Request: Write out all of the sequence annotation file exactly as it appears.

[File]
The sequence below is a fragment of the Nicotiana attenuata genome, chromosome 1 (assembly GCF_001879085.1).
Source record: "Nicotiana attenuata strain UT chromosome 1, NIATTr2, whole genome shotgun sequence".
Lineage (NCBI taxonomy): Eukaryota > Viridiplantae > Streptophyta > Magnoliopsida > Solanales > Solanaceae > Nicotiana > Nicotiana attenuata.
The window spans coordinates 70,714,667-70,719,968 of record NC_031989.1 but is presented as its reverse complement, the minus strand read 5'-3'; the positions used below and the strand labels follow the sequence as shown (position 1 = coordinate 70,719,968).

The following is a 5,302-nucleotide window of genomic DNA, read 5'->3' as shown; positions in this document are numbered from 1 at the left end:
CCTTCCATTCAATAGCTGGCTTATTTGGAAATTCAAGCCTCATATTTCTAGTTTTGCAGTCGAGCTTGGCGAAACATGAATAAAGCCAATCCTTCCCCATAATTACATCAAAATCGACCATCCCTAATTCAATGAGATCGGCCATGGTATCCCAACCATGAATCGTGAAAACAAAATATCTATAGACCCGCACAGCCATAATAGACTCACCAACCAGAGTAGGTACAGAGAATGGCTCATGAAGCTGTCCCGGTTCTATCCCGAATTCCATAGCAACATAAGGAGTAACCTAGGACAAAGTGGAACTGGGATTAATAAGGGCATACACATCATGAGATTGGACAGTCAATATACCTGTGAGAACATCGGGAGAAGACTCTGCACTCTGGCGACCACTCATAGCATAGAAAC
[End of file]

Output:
The sequence below is a fragment of the Nicotiana attenuata genome, chromosome 1 (assembly GCF_001879085.1).
Source record: "Nicotiana attenuata strain UT chromosome 1, NIATTr2, whole genome shotgun sequence".
Lineage (NCBI taxonomy): Eukaryota > Viridiplantae > Streptophyta > Magnoliopsida > Solanales > Solanaceae > Nicotiana > Nicotiana attenuata.
The window spans coordinates 70,714,667-70,719,968 of record NC_031989.1 but is presented as its reverse complement, the minus strand read 5'-3'; the positions used below and the strand labels follow the sequence as shown (position 1 = coordinate 70,719,968).

The following is a 5,302-nucleotide window of genomic DNA, read 5'->3' as shown; positions in this document are numbered from 1 at the left end:
CCTTCCATTCAATAGCTGGCTTATTTGGAAATTCAAGCCTCATATTTCTAGTTTTGCAGTCGAGCTTGGCGAAACATGAATAAAGCCAATCCTTCCCCATAATTACATCAAAATCGACCATCCCTAATTCAATGAGATCGGCCATGGTATCCCAACCATGAATCGTGAAAACAAAATATCTATAGACCCGCACAGCCATAATAGACTCACCAACCAGAGTAGGTACAGAGAATGGCTCATGAAGCTGTCCCGGTTCTATCCCGAATTCCATAGCAACATAAGGAGTAACCTAGGACAAAGTGGAACTGGGATTAATAAGGGCATACACATCATGAGATTGGACAGTCAATATACCTGTGAGAACATCGGGAGAAGACTCTGCACTCTGGCGACCACTCATAGCATAGAAAC